“We are expecting to grow to about 75,000 barrels a day of export down that same corridor in about a year’s time,” she told an appropriations subcommittee in support Winterton’s $88 million funding request to upgrade U.S. Highway 191. “That means we will have effectively doubled the state’s oil production in a very short period of time, all the while maintaining what we’re producing into the Salt Lake refining market.”

Much of this projected increase can be attributed to Wildcat, which recently became the state’s busiest oil terminal under its ownership by the basin’s top oil producers, Texas-based Finley Resources. The company acquired a 50% stake in the Wildcat loadout three years ago and has been loading 21,000 barrels a day on eastbound tanker cars, according to the company’s owner Jim Finley.

(Francisco Kjolseth | The Salt Lake Tribune) Crude oil is transferred from tanker trucks to rail cars parked at the Wildcat Loadout, now controlled by Finley Resources, a Texas-based oil producer. The old coal-handling facility outside Helper, Utah has been repurposed for transloading oil that is trucked from the Uinta Basin and ultimately shipped to Gulf Coast refineries. Finley is moving more than 20,000 barrels a day through the loadout, which it plans to expand to handling 100.000 barrels.

That’s about 100 tanker trucks each day passing through the facility, which operates 1,200 railcars. Because the yellow and black waxy crude hardens as it cools, these cars are equipped with steam coils so that it can be returned to a liquid state for offloading at refineries in Baton Rouge and Port Arthur, Finley said in an interview last year.

“We have contracts on the Gulf Coast for 2023 at 30,000 barrels a day, so we’ll [shipping] be at capacity beginning in January of 2023,” he said. “We have an incremental expansion going on right now to increase it to 60,000 barrels a day.”

That $20 million investment includes a 115,000-barrel tank and 1,800 more railcars.

Finley insists on calling his product “industrial wax” instead of crude because much of it is refined into high-value lubricants as opposed to fuels. He said he has offered to load his competitors’ crude at cost.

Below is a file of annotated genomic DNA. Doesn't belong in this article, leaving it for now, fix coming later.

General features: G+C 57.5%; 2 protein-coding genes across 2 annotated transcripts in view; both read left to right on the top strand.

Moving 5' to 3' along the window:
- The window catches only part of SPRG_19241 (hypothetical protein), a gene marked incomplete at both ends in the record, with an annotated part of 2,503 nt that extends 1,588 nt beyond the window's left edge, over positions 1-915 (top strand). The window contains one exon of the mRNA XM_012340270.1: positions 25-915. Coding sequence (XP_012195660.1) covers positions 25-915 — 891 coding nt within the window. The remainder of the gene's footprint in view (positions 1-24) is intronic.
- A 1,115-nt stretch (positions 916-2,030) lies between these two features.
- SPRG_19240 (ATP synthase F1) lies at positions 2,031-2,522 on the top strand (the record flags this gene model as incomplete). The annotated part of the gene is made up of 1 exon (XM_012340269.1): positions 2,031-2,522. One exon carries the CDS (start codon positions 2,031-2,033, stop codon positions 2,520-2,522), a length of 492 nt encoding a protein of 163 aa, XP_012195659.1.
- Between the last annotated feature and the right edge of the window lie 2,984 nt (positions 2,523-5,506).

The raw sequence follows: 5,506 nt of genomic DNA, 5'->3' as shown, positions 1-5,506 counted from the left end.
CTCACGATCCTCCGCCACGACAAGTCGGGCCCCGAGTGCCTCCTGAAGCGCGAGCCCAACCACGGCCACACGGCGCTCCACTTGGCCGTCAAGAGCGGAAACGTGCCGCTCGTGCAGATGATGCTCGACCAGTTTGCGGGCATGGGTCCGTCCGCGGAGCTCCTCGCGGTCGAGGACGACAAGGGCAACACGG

“We have a track record with the Gulf Coast refineries. We’ve proven that we can overcome the [Uinta Basin’s] logistical challenges. We’ve proven that we can unload it efficiently at the destination refineries,” he said. “They like the product. They like the lubricant yield that it has compared to other kinds of inputs. The track record has enabled us to sign bigger contracts with the refineries and with the bigger contracts we can afford to make the investments in loadout capacity.”

However, U.S. Highway 191 needs to be upgraded to support the heavy truck traffic that goes along with the rise in rail transport of Uinta crude, he said.

Petroleum producers are pushing the Legislature to appropriate $88 million for such a project.

“We need new pavement,” Hrenko-Browning recently told lawmakers. “Pavement is not holding up to the amount of love that the road is getting. There needs to be shoulder widening. We need passing lanes.”

The Utah Department of Transportation is looking to separate grades where U.S. Highway 6 and 191 meet in Price Canyon near Helper. That alone would cost $42 million.

“That is an incredibly important corridor for a lot of folks beyond just the oil and gas industry. It’s tourism, it’s recreation, it’s general commerce, it’s ag,” Hrenko-Browning said. “From our side, we are sending a truck about every eight to 10 minutes down that corridor. By this time next year, that will be a truck about every five minutes. that’s a significant traffic burden on what is a very challenging road.”

She said the proposed road improvements can be easily covered by projected influxes of non-earmarked revenue connected with surging oil and gas production. Winterton also wants to skim some of this money for Gate Canyon, which he denied was meant exclusively for oil tankers.

Utah levies a “severance” tax, ranging between a rate of 3 and 5%, on most oil and gas production. Last year, revenue from this tax jumped four-fold to $75.7 million, according to the Utah Tax Commission. Most of this money is deposited in the Permanent State Trust Fund, but some winds up in the General Fund.

The Senate passed Winterton’s SB107 on a party-line vote on Feb. 7 and the bill is awaiting action in the House. It would create an “enterprise fund” from severance tax revenues associated with “above trend” production from the Uinta Basin. The millions generated would be used “for infrastructure projects intended to address the impacts of oil and gas extraction.”

While the language is vague, lawmakers clearly expect the money to be spent on roads used for hauling oil. Some $20 million from this fund is specifically earmarked to repay any loan made to the Duchesne County Special Services District No. 2, the entity seeking to build the Gate Canyon project.